3. 5 out of 5

    Mrinmayi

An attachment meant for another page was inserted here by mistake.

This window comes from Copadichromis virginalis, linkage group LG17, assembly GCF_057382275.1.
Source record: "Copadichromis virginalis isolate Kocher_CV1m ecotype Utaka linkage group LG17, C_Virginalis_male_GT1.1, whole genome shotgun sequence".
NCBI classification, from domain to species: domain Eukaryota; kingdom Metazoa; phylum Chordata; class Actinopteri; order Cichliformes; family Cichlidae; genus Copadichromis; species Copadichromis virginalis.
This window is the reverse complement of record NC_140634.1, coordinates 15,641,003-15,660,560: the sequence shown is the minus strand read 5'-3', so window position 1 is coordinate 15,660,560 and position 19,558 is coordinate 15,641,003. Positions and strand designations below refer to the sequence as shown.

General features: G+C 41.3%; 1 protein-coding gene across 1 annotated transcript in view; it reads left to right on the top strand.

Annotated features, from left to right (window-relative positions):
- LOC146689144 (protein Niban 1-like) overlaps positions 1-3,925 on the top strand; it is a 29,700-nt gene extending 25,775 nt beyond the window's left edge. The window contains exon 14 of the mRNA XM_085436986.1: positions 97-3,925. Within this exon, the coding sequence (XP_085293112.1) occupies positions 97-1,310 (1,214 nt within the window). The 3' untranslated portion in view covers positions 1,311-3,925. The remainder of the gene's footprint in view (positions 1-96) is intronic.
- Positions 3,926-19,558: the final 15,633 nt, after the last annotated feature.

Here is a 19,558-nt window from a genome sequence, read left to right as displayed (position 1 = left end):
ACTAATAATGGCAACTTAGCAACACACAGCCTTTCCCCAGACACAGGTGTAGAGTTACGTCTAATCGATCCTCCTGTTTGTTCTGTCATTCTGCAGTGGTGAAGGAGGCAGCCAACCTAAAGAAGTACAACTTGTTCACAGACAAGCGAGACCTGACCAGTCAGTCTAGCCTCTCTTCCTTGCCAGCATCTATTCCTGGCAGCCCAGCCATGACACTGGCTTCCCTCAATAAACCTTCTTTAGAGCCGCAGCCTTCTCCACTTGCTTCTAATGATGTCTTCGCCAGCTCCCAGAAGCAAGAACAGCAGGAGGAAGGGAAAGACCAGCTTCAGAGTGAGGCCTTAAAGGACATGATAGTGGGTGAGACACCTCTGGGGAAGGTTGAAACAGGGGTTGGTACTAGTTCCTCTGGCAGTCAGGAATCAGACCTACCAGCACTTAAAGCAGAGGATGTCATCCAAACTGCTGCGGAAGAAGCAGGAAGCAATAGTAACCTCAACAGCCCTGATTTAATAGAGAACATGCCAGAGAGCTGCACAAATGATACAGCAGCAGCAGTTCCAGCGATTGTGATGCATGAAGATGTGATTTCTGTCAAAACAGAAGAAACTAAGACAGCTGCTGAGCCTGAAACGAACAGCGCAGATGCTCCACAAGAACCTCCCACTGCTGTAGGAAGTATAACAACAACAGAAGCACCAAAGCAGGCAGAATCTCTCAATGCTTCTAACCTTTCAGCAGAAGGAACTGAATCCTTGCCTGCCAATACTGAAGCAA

Apparently, the Main Character in one of the stories is named Mrinmayi!!!! I don't know about you guys BUT I have NEVER in my entire life read MY name in either books OR films BUT they adapted the book in a series on Netflix named Stories by Rabindranath Tagore Episode 12 and 13 is named "Samaapti{Conclusion}" The protagonist and I share the same name!!! TBH...when I saw the adaptation...I was more happy to HEAR the actors PRONOUNCE my name correctly xD🤣😂 This is me IRL☝ This has happened ONLY ONCE The Apparently, the Main Character in one of the stories is named Mrinmayi!!!! I don't know about you guys BUT I have NEVER in my entire life read MY name in either books OR films BUT they adapted the book in a series on Netflix named Stories by Rabindranath Tagore Episode 12 and 13 is named "Samaapti{Conclusion}" The protagonist and I share the same name!!! TBH...when I saw the adaptation...I was more happy to HEAR the actors PRONOUNCE my name correctly xD🤣😂 This is me IRL☝ This has happened ONLY ONCE The aunty who said it right is still my fav aunty!!#respect My friend saw this series first and recommended it to me She said that this episode had a "surprise" Soooo when the "Love Interest " said "Mrinmayi" ...I was like.... https://youtu.be/gB-evlal_cM?t=796 Listen to him say my name CORRECTLY!!! *happy tears* Another instance where the MC's mother says her name!! https://youtu.be/gB-evlal_cM?t=1014 *sobbing happily* Now you ALL know how to say my name!! I have NO IDEA why I am SOOOOO excited about this!! (You guys knowing how my name sounds makes me happy!!!!..IDK why!!) maybe it's my MBTI(I am ENFP) I am gonna blame my MBTI for my excitement level over this series!! BUT after watching the show...I am EVEN MORE excited to READ IT!!!! The show has subtitles..so you can watch it... even if you don't know Hindi!! BUT I am still gonna tell you about episode 12 and 13!!! *excited babbling* 🌟So this series is a collection of short stories Episode 12 & 13 revolve around Mrinmayi and Apurba *giggling* I just want to start by saying that I found Mrinmayi to be verrrrrrry relatable (It sounds weird to say or write your own name in review ngl ) I mean the reaction Apurba's mother has after knowing that he wants to marry her(Mrinmayi) was *chefs Kiss* Bahu= Daughter-in-law *Mrin pretends to NOT know how to make a round roti *😎#Staysingle4eva 🌟Ummm..ok back to review Apparently, Mrinmayi(in this series) is too loud, an extrovert, loves spending her time getting into mischief, makes jokes, is kinda immature(?), loves her family more than her crush, is hungry 24/7 xD Can someone count the no. of times I wrote "Mrinmayi" in this review ??!😂 hmm..so now Mrinmayi pulls a prank on Apurba *High fives Mrinmayi* Apurba is a calm, mature, and "serious" person He falls in love with Mrinmayi *Mrin in the background: You gonna regret this dude😂* Here's an extract I got from one of the review sites: His conscious decision to marry this unusual Mrinmayi shatters his mother’s hope for a calm and quite daughter-inlaw She is a Mrinmayi...HOW THE HECK CAN SHE BE QUITE??!!*shouts this sentence* 🌟Now this book is set in the 1900s soooo during that time women had little to no rights Since Apurba is in "lurve" with Mrinmayi...he decides to get married to her NO ONE asks Mrinmayi if SHE wants to get married!!! Now Mrin was pissed IRL...so was the Mrinmayi in the series 🌟What I appreciated was the way the story portrays the power structure during that time period How the Men had more say in a woman's future than the woman herself We see Apurba NOT realizing that he basically manipulated her into the marriage BUT we see an AWESOME character arc!! Look...During their first night Mrinmayi destroys their bed lol She refuses to spend her life with someone she does not even know Now Apurba is SHOCKED that Mrinmayi doesn't love him back*facepalms* But Mrinmayi is like, "No instant love for me dude!!" And trust me this is the slowest slow burn romance you can get!! I have to admit that I felt *slightly* bad for Apurba Cause WE could SEE👀 that he loved her BUT just like Mrinmayi even I was skeptical of him He proved me wrong though!! He was indeed a good person!! He waited for sooooo many months !! And the "groveling" he did was *double chefs kiss* Well...you see...Mrinmayi is really close to her father (Can relate girl) She wants to visit him BUT her evil mother-in-law wouldn't let her go!! Now Apurba takes Mrinmayi to her dad against his mom's wishes (He basically faces the wrath of his own mother for her!!) And the time they spend with her father was just sooo adorable!! I think that's when Mrinmayi and Mrin ..both realized that he is worth a chance but eventually, Mrinmayi and Mrin..both fall for him *sighs* 🌟We have in this series something REALLY important i.e. a Woman's consent I see MANY books and shows skip that even NOW!! But we see how Apurba respects her decision... WAITS for her faithfully !! Gonna be honest here...I thought he would cheat BUT he stays loyal FOREVER!! Even after Mrinmayi says she HATES him!! I know this sounds like having very low standards BUT soo many books have men cheating that these kinda men feel rare!!! Did I mention Apurba is a Bibliophile ??!! (He gets brownie points for that!!) Basically Mrinmayi and Mrin at the beginning My ONLY complaint was that Apurba kept calling her Mrinu ...(I DON'T like this nickname!!) Idk..Mrinu sounds waaaay too intimate xD Ohhh..and other concern was the ending We see that Mrinmayi has finally "calmed down" and her mother- in- law LOVES her all of a sudden SMH It felt like a Bollywood movie IMO I mean Mrinmayi is still loud and extrovert BUT it felt like gave up her fun side Suddenly she became the "ideal" daughter-in-law And ONLY THEN did her mother in law like her!! I mean..I KNOW that you have to behave like a "mature" person after some time BUT you don't give up your OG self!! But we are talking about the 1900s So in hindsight, it was a realistic ending for THAT time period I still enjoyed these episodes though !! Apurba is going on my book boyfriend list!! Mrinmayi's expression while getting married xD😂 Apurba waiting patiently after Mrinmayi ran away😱🤣 Apurba excited about marriage while Mrinmayi just wants to go back home I know this review is of the series rather than the book BUT I still wrote it this review is special for ME If you read this Thank you!!😊🤗